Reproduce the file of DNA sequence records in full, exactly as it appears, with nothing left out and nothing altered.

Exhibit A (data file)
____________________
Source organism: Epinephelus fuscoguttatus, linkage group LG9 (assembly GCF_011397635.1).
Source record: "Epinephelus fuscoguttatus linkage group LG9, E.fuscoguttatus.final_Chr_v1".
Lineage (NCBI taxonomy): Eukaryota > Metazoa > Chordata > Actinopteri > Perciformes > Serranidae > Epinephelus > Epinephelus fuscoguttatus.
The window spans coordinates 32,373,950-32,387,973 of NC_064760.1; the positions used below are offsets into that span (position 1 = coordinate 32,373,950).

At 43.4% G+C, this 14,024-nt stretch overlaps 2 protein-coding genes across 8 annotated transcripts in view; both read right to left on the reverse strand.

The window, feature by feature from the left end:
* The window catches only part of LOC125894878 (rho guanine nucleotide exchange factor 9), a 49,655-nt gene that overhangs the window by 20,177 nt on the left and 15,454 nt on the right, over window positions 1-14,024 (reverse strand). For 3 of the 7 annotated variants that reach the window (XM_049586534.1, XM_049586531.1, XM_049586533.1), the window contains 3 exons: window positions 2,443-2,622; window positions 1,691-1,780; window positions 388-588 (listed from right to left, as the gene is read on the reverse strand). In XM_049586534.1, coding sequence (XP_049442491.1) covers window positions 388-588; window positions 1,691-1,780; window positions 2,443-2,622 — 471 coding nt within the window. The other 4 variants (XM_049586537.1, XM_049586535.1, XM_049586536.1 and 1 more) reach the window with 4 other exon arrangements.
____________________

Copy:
Source organism: Epinephelus fuscoguttatus, linkage group LG9 (assembly GCF_011397635.1).
Source record: "Epinephelus fuscoguttatus linkage group LG9, E.fuscoguttatus.final_Chr_v1".
Lineage (NCBI taxonomy): Eukaryota > Metazoa > Chordata > Actinopteri > Perciformes > Serranidae > Epinephelus > Epinephelus fuscoguttatus.
The window spans coordinates 32,373,950-32,387,973 of NC_064760.1; the positions used below are offsets into that span (position 1 = coordinate 32,373,950).

At 43.4% G+C, this 14,024-nt stretch overlaps 2 protein-coding genes across 8 annotated transcripts in view; both read right to left on the reverse strand.

The window, feature by feature from the left end:
* The window catches only part of LOC125894878 (rho guanine nucleotide exchange factor 9), a 49,655-nt gene that overhangs the window by 20,177 nt on the left and 15,454 nt on the right, over window positions 1-14,024 (reverse strand). For 3 of the 7 annotated variants that reach the window (XM_049586534.1, XM_049586531.1, XM_049586533.1), the window contains 3 exons: window positions 2,443-2,622; window positions 1,691-1,780; window positions 388-588 (listed from right to left, as the gene is read on the reverse strand). In XM_049586534.1, coding sequence (XP_049442491.1) covers window positions 388-588; window positions 1,691-1,780; window positions 2,443-2,622 — 471 coding nt within the window. The other 4 variants (XM_049586537.1, XM_049586535.1, XM_049586536.1 and 1 more) reach the window with 4 other exon arrangements.